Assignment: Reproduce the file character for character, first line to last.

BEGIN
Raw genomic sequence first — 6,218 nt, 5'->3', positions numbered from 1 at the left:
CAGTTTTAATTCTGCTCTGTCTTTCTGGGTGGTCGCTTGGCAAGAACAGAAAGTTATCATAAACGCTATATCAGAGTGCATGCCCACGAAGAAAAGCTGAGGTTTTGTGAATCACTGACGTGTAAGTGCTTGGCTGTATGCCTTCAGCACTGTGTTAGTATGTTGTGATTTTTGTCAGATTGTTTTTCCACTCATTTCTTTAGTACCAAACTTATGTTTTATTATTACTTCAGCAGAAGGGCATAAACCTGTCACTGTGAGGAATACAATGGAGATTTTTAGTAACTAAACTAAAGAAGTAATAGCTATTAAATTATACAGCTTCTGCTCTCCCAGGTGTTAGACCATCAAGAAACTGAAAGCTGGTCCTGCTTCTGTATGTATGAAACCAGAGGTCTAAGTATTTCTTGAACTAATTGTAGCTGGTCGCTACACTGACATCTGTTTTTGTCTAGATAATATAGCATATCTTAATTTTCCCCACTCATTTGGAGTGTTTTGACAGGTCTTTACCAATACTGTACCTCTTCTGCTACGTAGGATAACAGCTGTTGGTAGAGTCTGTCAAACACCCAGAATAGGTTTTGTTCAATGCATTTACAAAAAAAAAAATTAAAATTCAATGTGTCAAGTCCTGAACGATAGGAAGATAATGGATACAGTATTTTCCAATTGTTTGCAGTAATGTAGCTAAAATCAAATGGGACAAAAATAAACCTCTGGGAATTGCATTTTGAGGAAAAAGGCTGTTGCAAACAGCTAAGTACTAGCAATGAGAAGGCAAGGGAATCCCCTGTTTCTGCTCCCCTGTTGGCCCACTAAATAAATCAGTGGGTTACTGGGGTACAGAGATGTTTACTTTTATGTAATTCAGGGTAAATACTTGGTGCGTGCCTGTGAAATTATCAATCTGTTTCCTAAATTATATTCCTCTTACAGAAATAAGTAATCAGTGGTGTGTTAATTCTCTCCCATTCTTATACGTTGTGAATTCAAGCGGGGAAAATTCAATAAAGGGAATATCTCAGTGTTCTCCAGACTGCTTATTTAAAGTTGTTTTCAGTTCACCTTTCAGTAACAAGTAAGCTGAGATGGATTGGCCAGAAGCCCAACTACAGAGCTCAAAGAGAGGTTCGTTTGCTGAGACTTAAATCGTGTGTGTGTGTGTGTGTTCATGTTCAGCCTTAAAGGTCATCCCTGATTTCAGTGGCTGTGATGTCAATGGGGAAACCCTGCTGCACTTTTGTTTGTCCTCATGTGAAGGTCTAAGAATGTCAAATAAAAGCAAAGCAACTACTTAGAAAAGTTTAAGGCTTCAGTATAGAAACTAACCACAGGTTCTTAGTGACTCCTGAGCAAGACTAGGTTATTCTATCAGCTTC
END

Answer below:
Raw genomic sequence first — 6,218 nt, 5'->3', positions numbered from 1 at the left:
CAGTTTTAATTCTGCTCTGTCTTTCTGGGTGGTCGCTTGGCAAGAACAGAAAGTTATCATAAACGCTATATCAGAGTGCATGCCCACGAAGAAAAGCTGAGGTTTTGTGAATCACTGACGTGTAAGTGCTTGGCTGTATGCCTTCAGCACTGTGTTAGTATGTTGTGATTTTTGTCAGATTGTTTTTCCACTCATTTCTTTAGTACCAAACTTATGTTTTATTATTACTTCAGCAGAAGGGCATAAACCTGTCACTGTGAGGAATACAATGGAGATTTTTAGTAACTAAACTAAAGAAGTAATAGCTATTAAATTATACAGCTTCTGCTCTCCCAGGTGTTAGACCATCAAGAAACTGAAAGCTGGTCCTGCTTCTGTATGTATGAAACCAGAGGTCTAAGTATTTCTTGAACTAATTGTAGCTGGTCGCTACACTGACATCTGTTTTTGTCTAGATAATATAGCATATCTTAATTTTCCCCACTCATTTGGAGTGTTTTGACAGGTCTTTACCAATACTGTACCTCTTCTGCTACGTAGGATAACAGCTGTTGGTAGAGTCTGTCAAACACCCAGAATAGGTTTTGTTCAATGCATTTACAAAAAAAAAAATTAAAATTCAATGTGTCAAGTCCTGAACGATAGGAAGATAATGGATACAGTATTTTCCAATTGTTTGCAGTAATGTAGCTAAAATCAAATGGGACAAAAATAAACCTCTGGGAATTGCATTTTGAGGAAAAAGGCTGTTGCAAACAGCTAAGTACTAGCAATGAGAAGGCAAGGGAATCCCCTGTTTCTGCTCCCCTGTTGGCCCACTAAATAAATCAGTGGGTTACTGGGGTACAGAGATGTTTACTTTTATGTAATTCAGGGTAAATACTTGGTGCGTGCCTGTGAAATTATCAATCTGTTTCCTAAATTATATTCCTCTTACAGAAATAAGTAATCAGTGGTGTGTTAATTCTCTCCCATTCTTATACGTTGTGAATTCAAGCGGGGAAAATTCAATAAAGGGAATATCTCAGTGTTCTCCAGACTGCTTATTTAAAGTTGTTTTCAGTTCACCTTTCAGTAACAAGTAAGCTGAGATGGATTGGCCAGAAGCCCAACTACAGAGCTCAAAGAGAGGTTCGTTTGCTGAGACTTAAATCGTGTGTGTGTGTGTGTGTTCATGTTCAGCCTTAAAGGTCATCCCTGATTTCAGTGGCTGTGATGTCAATGGGGAAACCCTGCTGCACTTTTGTTTGTCCTCATGTGAAGGTCTAAGAATGTCAAATAAAAGCAAAGCAACTACTTAGAAAAGTTTAAGGCTTCAGTATAGAAACTAACCACAGGTTCTTAGTGACTCCTGAGCAAGACTAGGTTATTCTATCAGCTTC